UCI’s Michael Tesler named one of top 50 thinkers, doers and visionaries transforming American politics
- September 20, 2016
- Poli sci prof makes Politico Magazine’s top list for 2016
—from Politico Magazine—
What can explain the thrill that a certain portion of the electorate gets when a chest-thumping, dog-whistling—and, typically, overwhelmingly white—Donald Trump rally comes to town? Maybe it’s how the candidate skillfully channels working-class anxieties and anti-Washington rage. Or maybe it’s not even that complex: Maybe it’s about race. According to Michael Tesler, a political scientist, and Carol Anderson, a historian, white racism has long shaped American politics—and 2016 is no exception.
This year, in her book White Rage: The Unspoken Truth of Our Racial Divide, Anderson argues that black Americans’ advances have always been followed by white Americans’ efforts to resist them or roll them back. After slavery was abolished, there were Jim Crow laws; after Brown v. Board of Education, whites segregated themselves in private schools and wealthier districts; after passage of the Civil Rights Act and the Voting Rights Act, Richard Nixon made an appeal to white voters with his “Southern strategy” and Ronald Reagan escalated the war on drugs, which disproportionately jailed African-Americans. Whether in legislatures, the courts or police departments, Anderson argues, white rage against black progress has worked to keep deep racial inequality entrenched in American society—and does to this day.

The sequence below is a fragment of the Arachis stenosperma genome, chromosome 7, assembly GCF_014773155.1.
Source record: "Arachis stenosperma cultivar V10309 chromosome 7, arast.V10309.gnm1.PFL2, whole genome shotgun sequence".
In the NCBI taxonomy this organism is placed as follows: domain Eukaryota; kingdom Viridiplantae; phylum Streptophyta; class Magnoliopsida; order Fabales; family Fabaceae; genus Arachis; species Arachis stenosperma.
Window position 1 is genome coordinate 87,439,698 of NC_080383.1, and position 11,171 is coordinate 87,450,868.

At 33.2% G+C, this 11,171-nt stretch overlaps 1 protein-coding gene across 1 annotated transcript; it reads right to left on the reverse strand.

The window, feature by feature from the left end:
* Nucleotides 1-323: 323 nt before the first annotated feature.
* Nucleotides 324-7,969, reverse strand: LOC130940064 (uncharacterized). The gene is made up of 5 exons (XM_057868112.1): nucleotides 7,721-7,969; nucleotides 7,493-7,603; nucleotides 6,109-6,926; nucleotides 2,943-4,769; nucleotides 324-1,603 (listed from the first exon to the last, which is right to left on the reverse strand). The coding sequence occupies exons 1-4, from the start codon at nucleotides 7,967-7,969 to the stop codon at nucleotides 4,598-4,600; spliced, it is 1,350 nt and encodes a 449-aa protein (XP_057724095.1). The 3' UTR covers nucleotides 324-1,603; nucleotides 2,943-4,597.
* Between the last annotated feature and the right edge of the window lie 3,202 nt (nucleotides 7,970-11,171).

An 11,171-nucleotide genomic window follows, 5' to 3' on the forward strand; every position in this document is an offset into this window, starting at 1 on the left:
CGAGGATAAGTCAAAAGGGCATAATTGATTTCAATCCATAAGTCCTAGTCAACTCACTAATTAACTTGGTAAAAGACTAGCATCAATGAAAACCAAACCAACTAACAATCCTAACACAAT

There may be no single symbol of black progress more powerful than an African-American in the White House, and Tesler, author of this year’s Post-Racial or Most-Racial?: Race and Politics in the Obama Era, argues that Barack Obama’s 2008 election triggered a new racialized backlash. Tesler draws a distinction between “racial conservatives,” who are more likely to agree with stereotypes like the notion that black people are poorer than white people because of lack of effort, and “racial liberals.” Racial conservatism, Tesler’s work shows, has become a stronger predictor for identifying as Republican, and it spiked with Obama’s election. Over the past year, a steady stream of studies, polls and analyses—including Tesler’s own findings—appear to bear out that theory and show how it’s shaping the 2016 campaign; they chart a correlation between racial resentment and support for Trump. As the most prominent mouthpiece for the “birther” conspiracy theory about Obama, Trump—whose campaign has been entangled with white supremacist groups and whose support among African-Americans is in the single digits—is fanning the flames, Tesler says. Even in 2016, even with a black man in the White House, Tesler wrote in the Washington Post, “Donald Trump is the first Republican in modern times to win the party’s presidential nomination on anti-minority sentiments.”
Q&A: Michael Tesler
Favorite book this year:
“Racial Realignment: The Transformation of American Liberalism, 1932-1965,” by Eric Schickler.
Does America need to be “made great again”?
No. The “great” America that Donald Trump looks back on with such nostalgia wasn’t so great if you weren’t a heterosexual white man.
Best Trump historical comparison:
George Wallace. Both used bigotry, anti-intellectualism and populism at a time of progressive social change to appeal to whites concerned about the country pushing too fast for racial and social equality.
Something to miss about President Obama?
His integrity. History will recognize that Obama faced a level of vitriolic opposition that was not commensurate with his actions as president—and that a lot of the unwarranted vitriol was fueled by his race. Obama always conducted himself with integrity and dignity, presiding over a remarkably scandal-free administration.